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How an Operational Switch Could Benefit the US Economy

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A steeper yield curve could help accelerate growth

Bill Gross believes that a steeper yield curve could help accelerate growth in the US economy (SPY). With short-term yields being zero bound, and long-term yields dampened by low growth and inflation expectations, an “operational switch” could help, as proposed in the Investment Outlook for November by Gross.

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Further details on the operational Switch

Gross draws a corollary from “Operation Twist” in 2012. Back then, the Fed sold 2–5 year notes (SHY) (IEF) and reinvested the proceeds in Treasuries (TLT) (TBT) that were dated longer. In today’s situation, Gross suggests that the Fed should do the reverse. “The Fed now holds upwards of $2 trillion longer dated Treasuries and mortgages that can be ‘switched’ into 2–5 year paper, steepening the yield curve and benefiting savers, liability based businesses, and the economy itself.”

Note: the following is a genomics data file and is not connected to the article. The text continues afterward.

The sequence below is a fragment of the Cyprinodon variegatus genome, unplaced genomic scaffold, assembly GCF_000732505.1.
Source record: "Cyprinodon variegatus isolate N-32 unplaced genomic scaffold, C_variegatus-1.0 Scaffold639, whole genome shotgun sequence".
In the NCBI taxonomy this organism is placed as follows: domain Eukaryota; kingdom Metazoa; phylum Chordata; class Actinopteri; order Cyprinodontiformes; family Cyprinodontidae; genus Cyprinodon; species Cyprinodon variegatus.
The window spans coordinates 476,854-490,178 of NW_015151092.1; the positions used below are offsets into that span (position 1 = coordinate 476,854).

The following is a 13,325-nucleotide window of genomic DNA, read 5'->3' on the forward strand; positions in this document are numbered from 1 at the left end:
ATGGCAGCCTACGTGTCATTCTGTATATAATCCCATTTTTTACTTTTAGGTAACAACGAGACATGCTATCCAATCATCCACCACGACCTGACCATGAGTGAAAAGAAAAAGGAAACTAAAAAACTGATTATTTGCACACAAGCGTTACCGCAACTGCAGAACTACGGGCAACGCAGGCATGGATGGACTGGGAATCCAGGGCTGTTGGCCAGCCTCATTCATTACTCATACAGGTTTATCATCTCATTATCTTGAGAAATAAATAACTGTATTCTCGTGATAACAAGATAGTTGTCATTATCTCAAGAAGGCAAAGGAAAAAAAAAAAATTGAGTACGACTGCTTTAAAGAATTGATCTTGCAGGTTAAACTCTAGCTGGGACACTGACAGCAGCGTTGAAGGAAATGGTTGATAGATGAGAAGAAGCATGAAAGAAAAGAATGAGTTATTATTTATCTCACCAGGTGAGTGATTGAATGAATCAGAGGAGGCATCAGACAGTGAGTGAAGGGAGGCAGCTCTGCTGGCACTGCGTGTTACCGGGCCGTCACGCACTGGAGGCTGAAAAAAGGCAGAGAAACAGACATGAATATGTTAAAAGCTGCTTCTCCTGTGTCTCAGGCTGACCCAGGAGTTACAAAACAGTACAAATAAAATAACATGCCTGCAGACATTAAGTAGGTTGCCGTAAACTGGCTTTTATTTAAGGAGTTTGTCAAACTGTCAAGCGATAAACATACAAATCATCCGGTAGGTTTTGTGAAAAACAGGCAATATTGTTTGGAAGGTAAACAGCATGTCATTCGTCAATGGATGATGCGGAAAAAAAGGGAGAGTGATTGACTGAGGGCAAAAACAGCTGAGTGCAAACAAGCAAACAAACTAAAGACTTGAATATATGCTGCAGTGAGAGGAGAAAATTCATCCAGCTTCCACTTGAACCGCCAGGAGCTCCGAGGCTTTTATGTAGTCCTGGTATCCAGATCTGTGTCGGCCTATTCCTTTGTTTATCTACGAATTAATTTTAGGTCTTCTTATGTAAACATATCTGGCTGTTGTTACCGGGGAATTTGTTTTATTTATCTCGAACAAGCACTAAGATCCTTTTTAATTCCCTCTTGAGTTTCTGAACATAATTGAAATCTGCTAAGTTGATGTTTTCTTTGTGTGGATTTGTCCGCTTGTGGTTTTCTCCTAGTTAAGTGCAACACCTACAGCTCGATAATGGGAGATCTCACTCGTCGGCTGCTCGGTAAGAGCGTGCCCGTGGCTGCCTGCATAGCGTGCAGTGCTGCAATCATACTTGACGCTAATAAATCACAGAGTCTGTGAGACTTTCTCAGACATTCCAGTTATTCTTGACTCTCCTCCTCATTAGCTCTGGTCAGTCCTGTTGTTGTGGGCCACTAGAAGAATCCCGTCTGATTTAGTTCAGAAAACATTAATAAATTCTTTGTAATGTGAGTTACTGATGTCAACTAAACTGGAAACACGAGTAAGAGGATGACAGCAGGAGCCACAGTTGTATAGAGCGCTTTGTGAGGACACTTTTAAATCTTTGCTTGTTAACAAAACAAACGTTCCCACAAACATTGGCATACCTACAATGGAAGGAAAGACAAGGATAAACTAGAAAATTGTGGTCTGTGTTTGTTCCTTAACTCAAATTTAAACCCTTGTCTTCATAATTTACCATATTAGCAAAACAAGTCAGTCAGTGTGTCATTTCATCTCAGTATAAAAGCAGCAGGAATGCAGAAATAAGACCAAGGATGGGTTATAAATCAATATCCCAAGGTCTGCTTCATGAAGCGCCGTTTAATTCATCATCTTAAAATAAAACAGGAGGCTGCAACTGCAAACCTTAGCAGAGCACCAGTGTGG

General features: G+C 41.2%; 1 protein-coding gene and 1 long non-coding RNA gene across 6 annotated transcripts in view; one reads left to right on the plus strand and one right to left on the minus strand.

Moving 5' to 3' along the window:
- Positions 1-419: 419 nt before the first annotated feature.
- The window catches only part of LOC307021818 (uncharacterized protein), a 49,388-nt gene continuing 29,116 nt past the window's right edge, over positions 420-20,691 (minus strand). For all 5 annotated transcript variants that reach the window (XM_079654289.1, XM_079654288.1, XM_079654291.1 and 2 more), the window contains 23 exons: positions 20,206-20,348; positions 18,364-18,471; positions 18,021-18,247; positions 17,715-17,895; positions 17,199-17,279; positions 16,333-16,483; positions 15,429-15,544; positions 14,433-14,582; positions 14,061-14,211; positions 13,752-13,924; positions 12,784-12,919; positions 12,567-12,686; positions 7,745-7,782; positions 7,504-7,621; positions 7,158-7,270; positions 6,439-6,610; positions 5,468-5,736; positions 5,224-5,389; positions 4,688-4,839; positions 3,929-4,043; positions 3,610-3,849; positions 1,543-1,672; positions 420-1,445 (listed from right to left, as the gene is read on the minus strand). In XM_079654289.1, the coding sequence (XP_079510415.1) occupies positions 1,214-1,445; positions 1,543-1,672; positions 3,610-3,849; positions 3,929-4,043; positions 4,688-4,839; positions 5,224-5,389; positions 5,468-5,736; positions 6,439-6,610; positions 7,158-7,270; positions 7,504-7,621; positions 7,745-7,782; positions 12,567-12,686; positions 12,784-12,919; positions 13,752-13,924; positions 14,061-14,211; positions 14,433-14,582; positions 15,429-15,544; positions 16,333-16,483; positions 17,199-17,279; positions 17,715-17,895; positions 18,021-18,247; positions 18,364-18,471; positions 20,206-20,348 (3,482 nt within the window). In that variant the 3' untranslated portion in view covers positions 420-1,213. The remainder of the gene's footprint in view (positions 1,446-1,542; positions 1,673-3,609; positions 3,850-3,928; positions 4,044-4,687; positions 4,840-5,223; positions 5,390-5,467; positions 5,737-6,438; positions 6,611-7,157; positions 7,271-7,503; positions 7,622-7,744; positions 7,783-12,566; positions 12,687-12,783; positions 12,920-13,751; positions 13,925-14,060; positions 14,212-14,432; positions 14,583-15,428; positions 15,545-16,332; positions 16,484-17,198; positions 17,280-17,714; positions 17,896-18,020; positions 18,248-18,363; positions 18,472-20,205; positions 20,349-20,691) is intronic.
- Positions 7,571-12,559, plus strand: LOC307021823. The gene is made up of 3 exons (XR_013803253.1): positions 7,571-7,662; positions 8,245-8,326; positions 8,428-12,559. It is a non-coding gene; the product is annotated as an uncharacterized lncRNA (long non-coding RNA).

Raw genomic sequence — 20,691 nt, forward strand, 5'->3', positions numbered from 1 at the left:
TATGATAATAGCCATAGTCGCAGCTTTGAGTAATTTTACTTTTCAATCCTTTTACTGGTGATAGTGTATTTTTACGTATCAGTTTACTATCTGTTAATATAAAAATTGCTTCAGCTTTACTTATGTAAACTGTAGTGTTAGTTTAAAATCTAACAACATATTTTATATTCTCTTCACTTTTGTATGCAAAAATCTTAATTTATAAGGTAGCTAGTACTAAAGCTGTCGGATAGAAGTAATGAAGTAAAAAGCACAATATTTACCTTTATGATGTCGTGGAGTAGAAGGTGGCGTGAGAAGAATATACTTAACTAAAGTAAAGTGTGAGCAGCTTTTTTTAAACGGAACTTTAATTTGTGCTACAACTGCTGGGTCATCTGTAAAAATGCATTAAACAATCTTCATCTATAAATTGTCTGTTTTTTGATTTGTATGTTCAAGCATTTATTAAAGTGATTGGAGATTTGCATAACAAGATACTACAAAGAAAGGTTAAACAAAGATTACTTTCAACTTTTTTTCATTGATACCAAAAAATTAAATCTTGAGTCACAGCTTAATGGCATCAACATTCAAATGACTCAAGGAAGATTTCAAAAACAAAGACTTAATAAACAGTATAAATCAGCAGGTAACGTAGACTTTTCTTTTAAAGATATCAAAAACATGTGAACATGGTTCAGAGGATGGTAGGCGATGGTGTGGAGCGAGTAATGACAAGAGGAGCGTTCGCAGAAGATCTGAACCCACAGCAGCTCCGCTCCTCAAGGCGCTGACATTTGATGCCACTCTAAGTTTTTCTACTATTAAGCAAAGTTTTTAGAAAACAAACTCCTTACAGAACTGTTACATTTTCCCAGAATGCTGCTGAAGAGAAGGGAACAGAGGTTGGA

Increased selling of long-term Treasuries could help lower the price and raise the yields of these bonds. Thus, the farther end of the yield curve should see a lift, resulting in a steeper yield curve, as short-term yields are already zero bound.

Gross on Janet Yellen and Mario Draghi

Gross has suggested the ways discussed above to the Fed to help make the yield curve steeper, but he also doubts that the Fed will adopt any of his suggested approaches. “Yellen and Draghi believe in the Taylor model and the Phillips curve,” said Gross. Gross is a non-believer in the effectiveness of these models in the current situation in the United States.

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